Actions usually speak louder than words. Luckily enough, for us, who have the completed Scripture, we not only read Paul’s words but see his actions–this “apostle to the gentiles.” I use too many of my words; read Luke’s. “So, being sent out by the Holy Spirit, they (Paul and Barnabas) went down to Seleucia and from there they sailed to Cyprus. And when they reached Salamis, they began to proclaim the word of God in the synagogues of the Jews; and they also had John as their helper.”

“Now Paul and his companions put out to sea from Paphos and came to Perga in Pamphylia; and John left them and returned to Jerusalem. But going on from Perga, they arrived at Pisidian Antioch, and on the Sabbath day they went into the synagogue and sat down…And Paul stood up, and motioning with his hand, he said, ‘Men of Israel, and you who fear God, listen.'”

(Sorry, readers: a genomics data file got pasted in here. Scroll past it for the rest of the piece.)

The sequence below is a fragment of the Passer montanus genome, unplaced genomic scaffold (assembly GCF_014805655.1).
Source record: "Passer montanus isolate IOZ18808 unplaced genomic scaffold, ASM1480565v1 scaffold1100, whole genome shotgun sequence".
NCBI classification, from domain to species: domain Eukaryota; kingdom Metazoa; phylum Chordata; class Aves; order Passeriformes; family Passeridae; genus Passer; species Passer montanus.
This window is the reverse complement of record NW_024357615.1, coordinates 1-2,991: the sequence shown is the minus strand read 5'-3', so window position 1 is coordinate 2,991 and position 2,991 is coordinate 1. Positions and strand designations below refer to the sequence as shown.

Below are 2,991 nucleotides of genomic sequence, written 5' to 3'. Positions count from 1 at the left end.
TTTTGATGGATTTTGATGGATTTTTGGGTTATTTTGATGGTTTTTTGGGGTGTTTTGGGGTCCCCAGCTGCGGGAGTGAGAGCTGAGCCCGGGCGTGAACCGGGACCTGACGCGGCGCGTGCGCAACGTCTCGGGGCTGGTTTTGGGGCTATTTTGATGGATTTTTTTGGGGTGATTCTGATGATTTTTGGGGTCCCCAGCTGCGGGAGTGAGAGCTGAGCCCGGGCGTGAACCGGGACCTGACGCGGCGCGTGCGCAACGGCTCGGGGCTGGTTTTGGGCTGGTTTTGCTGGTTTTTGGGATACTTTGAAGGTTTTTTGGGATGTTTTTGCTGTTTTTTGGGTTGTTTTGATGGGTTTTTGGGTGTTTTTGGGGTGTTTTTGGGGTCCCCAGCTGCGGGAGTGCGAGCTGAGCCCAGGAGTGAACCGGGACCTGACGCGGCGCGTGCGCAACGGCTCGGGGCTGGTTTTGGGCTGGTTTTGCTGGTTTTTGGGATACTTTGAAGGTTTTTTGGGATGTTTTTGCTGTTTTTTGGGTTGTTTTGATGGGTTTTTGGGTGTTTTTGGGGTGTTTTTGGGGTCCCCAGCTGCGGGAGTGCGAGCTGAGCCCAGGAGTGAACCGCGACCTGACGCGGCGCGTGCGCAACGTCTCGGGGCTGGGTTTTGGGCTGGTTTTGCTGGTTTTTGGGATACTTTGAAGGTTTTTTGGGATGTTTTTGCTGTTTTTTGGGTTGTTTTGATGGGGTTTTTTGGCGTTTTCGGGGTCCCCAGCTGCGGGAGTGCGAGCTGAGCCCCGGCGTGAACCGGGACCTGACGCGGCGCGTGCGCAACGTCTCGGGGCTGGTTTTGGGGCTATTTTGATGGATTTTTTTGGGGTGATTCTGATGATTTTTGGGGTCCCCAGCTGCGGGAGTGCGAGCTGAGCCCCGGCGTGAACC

“And the next Sabbath nearly the whole city assembled to hear the word of God. But when the Jews saw the crowds, they were filled with jealousy, and began contradicting the things spoken by Paul, and were blaspheming. And Paul and Barnabas spoke out boldly and said, ‘It was necessary that the word of God should be spoken to you first; since you repudiate it, and judge yourselves unworthy of eternal life, behold, we are turning to the Gentiles.'”

“But the Jews aroused the devout women of prominence and the leading men of the city, and instigated a persecution against Paul and Barnabas, and drove them out of their district.”

“And it came about that in Iconium they entered the synagogue of the Jews together, and spoke in such a manner that a great multitude believed, both of Jews and of Greeks. But the Jews who disbelieved stirred up the minds of the Gentiles, and embittered them against the brethren.”

“And when an attempt was made by both the Gentiles and the Jews with their rulers, to mistreat and to stone them, they became aware of it and fled to the cities of Lycaonia, Lystra and Derbe, and the surrounding region; and there they continued to preach the gospel.”